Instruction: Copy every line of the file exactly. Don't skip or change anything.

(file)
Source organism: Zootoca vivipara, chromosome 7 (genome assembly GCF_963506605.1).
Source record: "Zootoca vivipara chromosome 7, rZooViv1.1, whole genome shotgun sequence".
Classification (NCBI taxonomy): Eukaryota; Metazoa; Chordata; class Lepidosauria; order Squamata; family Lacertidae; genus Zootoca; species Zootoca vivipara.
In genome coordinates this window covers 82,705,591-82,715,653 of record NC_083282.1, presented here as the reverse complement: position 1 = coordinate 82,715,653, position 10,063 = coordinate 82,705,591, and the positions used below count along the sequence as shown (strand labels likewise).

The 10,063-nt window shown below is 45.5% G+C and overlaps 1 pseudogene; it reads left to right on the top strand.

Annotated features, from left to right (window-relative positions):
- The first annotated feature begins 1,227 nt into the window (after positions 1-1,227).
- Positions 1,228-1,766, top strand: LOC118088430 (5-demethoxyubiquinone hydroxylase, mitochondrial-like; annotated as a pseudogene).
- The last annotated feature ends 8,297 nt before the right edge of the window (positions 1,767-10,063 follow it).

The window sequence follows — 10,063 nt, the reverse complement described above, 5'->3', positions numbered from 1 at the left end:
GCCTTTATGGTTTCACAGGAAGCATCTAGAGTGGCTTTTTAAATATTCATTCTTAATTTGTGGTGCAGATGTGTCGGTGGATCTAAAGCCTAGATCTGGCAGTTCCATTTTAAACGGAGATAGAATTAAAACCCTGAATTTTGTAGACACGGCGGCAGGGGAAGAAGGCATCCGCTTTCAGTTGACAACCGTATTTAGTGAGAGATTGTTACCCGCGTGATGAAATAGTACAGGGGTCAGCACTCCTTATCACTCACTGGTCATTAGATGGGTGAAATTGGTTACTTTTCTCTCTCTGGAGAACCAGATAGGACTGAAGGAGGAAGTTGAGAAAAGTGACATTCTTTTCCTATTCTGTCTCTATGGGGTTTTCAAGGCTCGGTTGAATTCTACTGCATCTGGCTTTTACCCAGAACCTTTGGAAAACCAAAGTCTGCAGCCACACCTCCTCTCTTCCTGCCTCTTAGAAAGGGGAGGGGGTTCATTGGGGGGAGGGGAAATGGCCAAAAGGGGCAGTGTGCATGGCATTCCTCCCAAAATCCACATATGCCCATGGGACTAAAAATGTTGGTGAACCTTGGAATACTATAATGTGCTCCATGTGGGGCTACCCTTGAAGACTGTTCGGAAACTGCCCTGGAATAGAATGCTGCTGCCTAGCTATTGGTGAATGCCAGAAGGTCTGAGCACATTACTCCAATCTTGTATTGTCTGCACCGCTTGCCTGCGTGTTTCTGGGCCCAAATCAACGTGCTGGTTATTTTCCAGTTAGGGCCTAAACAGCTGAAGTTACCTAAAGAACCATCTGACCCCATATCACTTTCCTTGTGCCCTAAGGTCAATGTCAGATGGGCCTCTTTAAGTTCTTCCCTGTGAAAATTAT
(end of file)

Source organism: Zootoca vivipara, chromosome 7 (genome assembly GCF_963506605.1).
Source record: "Zootoca vivipara chromosome 7, rZooViv1.1, whole genome shotgun sequence".
Classification (NCBI taxonomy): Eukaryota; Metazoa; Chordata; class Lepidosauria; order Squamata; family Lacertidae; genus Zootoca; species Zootoca vivipara.
In genome coordinates this window covers 82,705,591-82,715,653 of record NC_083282.1, presented here as the reverse complement: position 1 = coordinate 82,715,653, position 10,063 = coordinate 82,705,591, and the positions used below count along the sequence as shown (strand labels likewise).

The 10,063-nt window shown below is 45.5% G+C and overlaps 1 pseudogene; it reads left to right on the top strand.

Annotated features, from left to right (window-relative positions):
- The first annotated feature begins 1,227 nt into the window (after positions 1-1,227).
- Positions 1,228-1,766, top strand: LOC118088430 (5-demethoxyubiquinone hydroxylase, mitochondrial-like; annotated as a pseudogene).
- The last annotated feature ends 8,297 nt before the right edge of the window (positions 1,767-10,063 follow it).

The window sequence follows — 10,063 nt, the reverse complement described above, 5'->3', positions numbered from 1 at the left end:
GCCTTTATGGTTTCACAGGAAGCATCTAGAGTGGCTTTTTAAATATTCATTCTTAATTTGTGGTGCAGATGTGTCGGTGGATCTAAAGCCTAGATCTGGCAGTTCCATTTTAAACGGAGATAGAATTAAAACCCTGAATTTTGTAGACACGGCGGCAGGGGAAGAAGGCATCCGCTTTCAGTTGACAACCGTATTTAGTGAGAGATTGTTACCCGCGTGATGAAATAGTACAGGGGTCAGCACTCCTTATCACTCACTGGTCATTAGATGGGTGAAATTGGTTACTTTTCTCTCTCTGGAGAACCAGATAGGACTGAAGGAGGAAGTTGAGAAAAGTGACATTCTTTTCCTATTCTGTCTCTATGGGGTTTTCAAGGCTCGGTTGAATTCTACTGCATCTGGCTTTTACCCAGAACCTTTGGAAAACCAAAGTCTGCAGCCACACCTCCTCTCTTCCTGCCTCTTAGAAAGGGGAGGGGGTTCATTGGGGGGAGGGGAAATGGCCAAAAGGGGCAGTGTGCATGGCATTCCTCCCAAAATCCACATATGCCCATGGGACTAAAAATGTTGGTGAACCTTGGAATACTATAATGTGCTCCATGTGGGGCTACCCTTGAAGACTGTTCGGAAACTGCCCTGGAATAGAATGCTGCTGCCTAGCTATTGGTGAATGCCAGAAGGTCTGAGCACATTACTCCAATCTTGTATTGTCTGCACCGCTTGCCTGCGTGTTTCTGGGCCCAAATCAACGTGCTGGTTATTTTCCAGTTAGGGCCTAAACAGCTGAAGTTACCTAAAGAACCATCTGACCCCATATCACTTTCCTTGTGCCCTAAGGTCAATGTCAGATGGGCCTCTTTAAGTTCTTCCCTGTGAAAATTAT